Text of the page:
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Nouveau Totem

70 by 100 cm - oils and acrylics on paper

When no appropriate title to a painting comes to me, I call it something like "Abstract Painting" or "Abstract Portrait" and therefore the painting seen on this page was previously called "Abstract Portrait No 5", hoping to find a better title in time. During a past couple of years I have delved somewhat deeply into the history of Picasso's art, at some point realizing the importance of African totem art to Picasso's work. This, of course, is well known, and Picasso's black period revolves around totem art and is well-documented as such, but such knowledge remains fairly abstract, until you see the source of Picasso's inspiration.
Somewhat famous is Picasso's trip to a museum in Paris, during which he was confronted with some African masks and I was fortunate enough to see these on a TV documentary (oh yes, my sources are utterly mundane - mediocre, if you will). I was unprepared and the images came to me like news-flashes, but they bowled me over. I immediately saw those two masks in much of Picasso's work, I saw the masks' incredible emotional intensity and how they defined the human mind and the human experience at the most basic level - and how Picasso spent a lifetime trying to reproduce this effect - always unsuccessful. The essence of art however, is the search process the artist goes through, and as such Picasso did something better than accurately reproducing African totem art: his search process resulted in modern art as we know it today. Picasso was, as Einstein formulated, a "true searcher", which "is scarce within every generation" (according to Einstein). One reason why Picasso was interested in totem art was it's exorcism. Totems serve to exorcise evil spirits, so it's tempting to see Picasso's portraits of women as exorcizing Picasso's alleged fear of women. Whether or not he really had this fear to the extent that he felt compelled to exorcise it, I can't tell, but to me it certainly seems that his abstract portraits of women have a totem quality, in that he tried to incorporate totem art into abstract portraitism.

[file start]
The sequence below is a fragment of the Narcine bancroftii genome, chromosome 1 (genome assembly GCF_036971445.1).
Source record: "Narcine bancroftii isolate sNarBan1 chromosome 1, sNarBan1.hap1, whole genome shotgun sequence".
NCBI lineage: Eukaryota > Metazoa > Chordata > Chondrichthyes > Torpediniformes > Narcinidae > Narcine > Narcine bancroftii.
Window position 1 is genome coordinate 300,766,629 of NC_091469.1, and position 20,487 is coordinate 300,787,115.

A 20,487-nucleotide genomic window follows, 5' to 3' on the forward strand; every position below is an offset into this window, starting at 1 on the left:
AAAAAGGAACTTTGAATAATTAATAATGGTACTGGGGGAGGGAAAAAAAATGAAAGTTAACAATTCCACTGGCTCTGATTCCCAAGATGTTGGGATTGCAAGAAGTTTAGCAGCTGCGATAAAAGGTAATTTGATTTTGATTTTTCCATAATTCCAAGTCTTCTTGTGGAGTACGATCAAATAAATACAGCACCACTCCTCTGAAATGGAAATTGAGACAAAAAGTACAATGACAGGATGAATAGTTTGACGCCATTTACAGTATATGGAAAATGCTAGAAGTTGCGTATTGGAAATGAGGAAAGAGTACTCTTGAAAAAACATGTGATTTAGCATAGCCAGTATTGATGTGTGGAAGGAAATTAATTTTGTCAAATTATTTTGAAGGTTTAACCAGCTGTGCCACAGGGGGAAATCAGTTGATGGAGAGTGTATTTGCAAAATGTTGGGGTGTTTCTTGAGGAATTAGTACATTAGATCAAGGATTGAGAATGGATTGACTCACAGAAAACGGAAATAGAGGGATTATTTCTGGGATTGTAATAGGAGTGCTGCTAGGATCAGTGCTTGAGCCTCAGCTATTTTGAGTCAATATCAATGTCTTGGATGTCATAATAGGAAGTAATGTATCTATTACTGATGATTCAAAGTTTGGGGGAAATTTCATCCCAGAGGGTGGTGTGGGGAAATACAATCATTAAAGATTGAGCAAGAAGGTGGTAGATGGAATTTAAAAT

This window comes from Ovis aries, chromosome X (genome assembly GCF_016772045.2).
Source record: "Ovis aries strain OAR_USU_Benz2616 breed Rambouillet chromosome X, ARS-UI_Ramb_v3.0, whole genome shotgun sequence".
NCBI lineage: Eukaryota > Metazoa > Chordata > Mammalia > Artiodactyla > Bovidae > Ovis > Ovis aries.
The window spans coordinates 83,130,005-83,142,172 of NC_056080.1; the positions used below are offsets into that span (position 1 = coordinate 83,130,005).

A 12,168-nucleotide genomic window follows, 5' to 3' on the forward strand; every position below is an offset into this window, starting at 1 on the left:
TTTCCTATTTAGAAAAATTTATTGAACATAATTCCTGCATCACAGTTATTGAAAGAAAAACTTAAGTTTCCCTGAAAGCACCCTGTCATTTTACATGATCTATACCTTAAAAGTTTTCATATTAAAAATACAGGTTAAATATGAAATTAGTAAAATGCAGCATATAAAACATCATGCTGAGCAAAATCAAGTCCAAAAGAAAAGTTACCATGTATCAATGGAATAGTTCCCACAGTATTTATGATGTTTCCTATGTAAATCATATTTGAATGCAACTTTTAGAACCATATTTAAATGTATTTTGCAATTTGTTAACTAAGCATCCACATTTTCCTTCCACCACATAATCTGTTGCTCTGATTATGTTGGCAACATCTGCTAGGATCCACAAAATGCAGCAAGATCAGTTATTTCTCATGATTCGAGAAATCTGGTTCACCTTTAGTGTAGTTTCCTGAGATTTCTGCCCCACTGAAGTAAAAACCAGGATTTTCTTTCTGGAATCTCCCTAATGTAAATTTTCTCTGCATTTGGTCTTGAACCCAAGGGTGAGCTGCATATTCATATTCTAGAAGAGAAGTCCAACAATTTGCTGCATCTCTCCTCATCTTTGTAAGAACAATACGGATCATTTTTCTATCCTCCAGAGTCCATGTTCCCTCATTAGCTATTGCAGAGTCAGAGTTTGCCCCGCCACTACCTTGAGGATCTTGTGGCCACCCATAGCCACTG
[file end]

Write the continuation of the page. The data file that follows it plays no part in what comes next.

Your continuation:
To me Picasso is the artist that nullifies post-modernism, in that his legacy gives ample opportunity to perpetuate the tradition of modern art. But why Picasso and not Miró or Mondrian? Because they were true to their own style, while Picasso tried to be a "mainstream avant-gardist". He had plenty of artistic integrity, with outspoken ideas on art and principles he remained true to, but he balanced these with his desire to be successful. Certainly not foreign to this was his fondness of fame and fortune, but it seems plausible he was also simply being a man of his time. Rather than wasting away in his niche, he sought to reach the masses and directly influence popular culture. As such he became one of the most influential people of the 20th century and whatever you may think of this, to today's artist (who is paying attention, that is) Picasso is far more valuable than greater original and inimitable talents like Modigliani and Miró. By remaining mainstream and paying careful attention to the way Western culture developed, he created an art that was at the heart of society, containing many of the hopes, ideals and prejudices of modern man. Picasso never wanted to produce a masterpiece, he wanted to live modern culture to the full, entirely in accordance with the spirit of the 20th century.
Modern culture is about communicating with society and about formulating it's thoughts. While pop art (for one thing) only shows modern society at it's most shallow level, contemporary modern art has the ability to formulate the subconcious and Picasso has shown the way to do that.
On realizing the totem aspect of Picasso's art, I began to look differently at my own art. While it may seem like a far stretch to regard the painting shown on this page as contemporary totem art (for real contemporary totem art click here), it is partly derived from totem art, through Picasso's influence, and it subscribes, if anything, to Picasso's legacy.

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